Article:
A couple of months ago, I wrote that jury duty has a new list of potential pitfalls for social media users. Seems I overlooked one potential pitfall in that post. This week, a juror in the U.K. was found guilty of contempt of court for striking up a Facebook friendship with the defendant. The defendant will pay a fine for contempt of court — but she goes free. The juror will go to prison for contempt of court.
You can read one of the many news stories about the case here. There are many troubling things about this case — not the least of which is that the defendant who struck up a Facebook friendship with a juror was acquitted while other defendants were convicted, and the fact that both the acquitted defendant and the juror were found guilty of the same act (contempt of court), but only the juror faces jail time.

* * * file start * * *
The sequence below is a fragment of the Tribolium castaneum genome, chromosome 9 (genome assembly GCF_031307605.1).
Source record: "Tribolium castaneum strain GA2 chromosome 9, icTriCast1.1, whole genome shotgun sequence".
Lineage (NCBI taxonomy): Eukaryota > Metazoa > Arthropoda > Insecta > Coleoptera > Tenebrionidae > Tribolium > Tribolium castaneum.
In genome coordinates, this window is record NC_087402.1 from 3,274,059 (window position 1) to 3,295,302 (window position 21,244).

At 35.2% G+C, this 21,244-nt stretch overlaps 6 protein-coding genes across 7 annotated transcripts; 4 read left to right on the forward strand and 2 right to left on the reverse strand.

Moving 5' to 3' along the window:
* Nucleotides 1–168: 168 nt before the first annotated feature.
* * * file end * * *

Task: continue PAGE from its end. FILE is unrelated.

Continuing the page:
But it serves as an object lesson to social media and Internet users who also wind up on juries. From the moment you begin the voir dire process, your rights to use search engines, social media sites, or even visit your local library, are restricted. Everything related to the case — from looking up definitions of words you hear in the courtroom to checking out a Facebook profile of one of the lawyers involved in the case, is strictly off-limits.